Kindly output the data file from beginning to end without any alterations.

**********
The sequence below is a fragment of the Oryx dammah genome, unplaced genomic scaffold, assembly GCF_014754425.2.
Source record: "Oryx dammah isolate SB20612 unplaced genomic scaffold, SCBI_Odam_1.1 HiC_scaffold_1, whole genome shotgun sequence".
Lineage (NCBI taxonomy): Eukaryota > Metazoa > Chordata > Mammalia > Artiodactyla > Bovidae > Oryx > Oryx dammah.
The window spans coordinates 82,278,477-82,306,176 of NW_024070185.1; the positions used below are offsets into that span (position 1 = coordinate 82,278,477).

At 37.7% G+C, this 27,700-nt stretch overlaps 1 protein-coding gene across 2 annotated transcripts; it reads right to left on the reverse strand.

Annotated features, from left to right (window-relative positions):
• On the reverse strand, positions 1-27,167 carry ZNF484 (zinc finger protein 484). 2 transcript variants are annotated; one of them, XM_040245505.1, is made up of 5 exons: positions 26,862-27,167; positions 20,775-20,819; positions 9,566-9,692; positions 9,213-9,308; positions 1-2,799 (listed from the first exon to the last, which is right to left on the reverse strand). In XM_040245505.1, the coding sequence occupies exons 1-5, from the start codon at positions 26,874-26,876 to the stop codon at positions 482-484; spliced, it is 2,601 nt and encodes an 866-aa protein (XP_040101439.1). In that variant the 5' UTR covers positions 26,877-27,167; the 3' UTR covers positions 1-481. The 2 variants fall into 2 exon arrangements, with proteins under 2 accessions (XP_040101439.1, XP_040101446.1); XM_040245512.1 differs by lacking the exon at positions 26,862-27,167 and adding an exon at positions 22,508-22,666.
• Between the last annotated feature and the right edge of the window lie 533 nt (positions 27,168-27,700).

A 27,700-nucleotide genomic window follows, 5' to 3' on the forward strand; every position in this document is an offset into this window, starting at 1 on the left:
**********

The sequence below is a fragment of the Oryx dammah genome, unplaced genomic scaffold, assembly GCF_014754425.2.
Source record: "Oryx dammah isolate SB20612 unplaced genomic scaffold, SCBI_Odam_1.1 HiC_scaffold_1, whole genome shotgun sequence".
Lineage (NCBI taxonomy): Eukaryota > Metazoa > Chordata > Mammalia > Artiodactyla > Bovidae > Oryx > Oryx dammah.
The window spans coordinates 82,278,477-82,306,176 of NW_024070185.1; the positions used below are offsets into that span (position 1 = coordinate 82,278,477).

At 37.7% G+C, this 27,700-nt stretch overlaps 1 protein-coding gene across 2 annotated transcripts; it reads right to left on the reverse strand.

Annotated features, from left to right (window-relative positions):
• On the reverse strand, positions 1-27,167 carry ZNF484 (zinc finger protein 484). 2 transcript variants are annotated; one of them, XM_040245505.1, is made up of 5 exons: positions 26,862-27,167; positions 20,775-20,819; positions 9,566-9,692; positions 9,213-9,308; positions 1-2,799 (listed from the first exon to the last, which is right to left on the reverse strand). In XM_040245505.1, the coding sequence occupies exons 1-5, from the start codon at positions 26,874-26,876 to the stop codon at positions 482-484; spliced, it is 2,601 nt and encodes an 866-aa protein (XP_040101439.1). In that variant the 5' UTR covers positions 26,877-27,167; the 3' UTR covers positions 1-481. The 2 variants fall into 2 exon arrangements, with proteins under 2 accessions (XP_040101439.1, XP_040101446.1); XM_040245512.1 differs by lacking the exon at positions 26,862-27,167 and adding an exon at positions 22,508-22,666.
• Between the last annotated feature and the right edge of the window lie 533 nt (positions 27,168-27,700).

A 27,700-nucleotide genomic window follows, 5' to 3' on the forward strand; every position in this document is an offset into this window, starting at 1 on the left: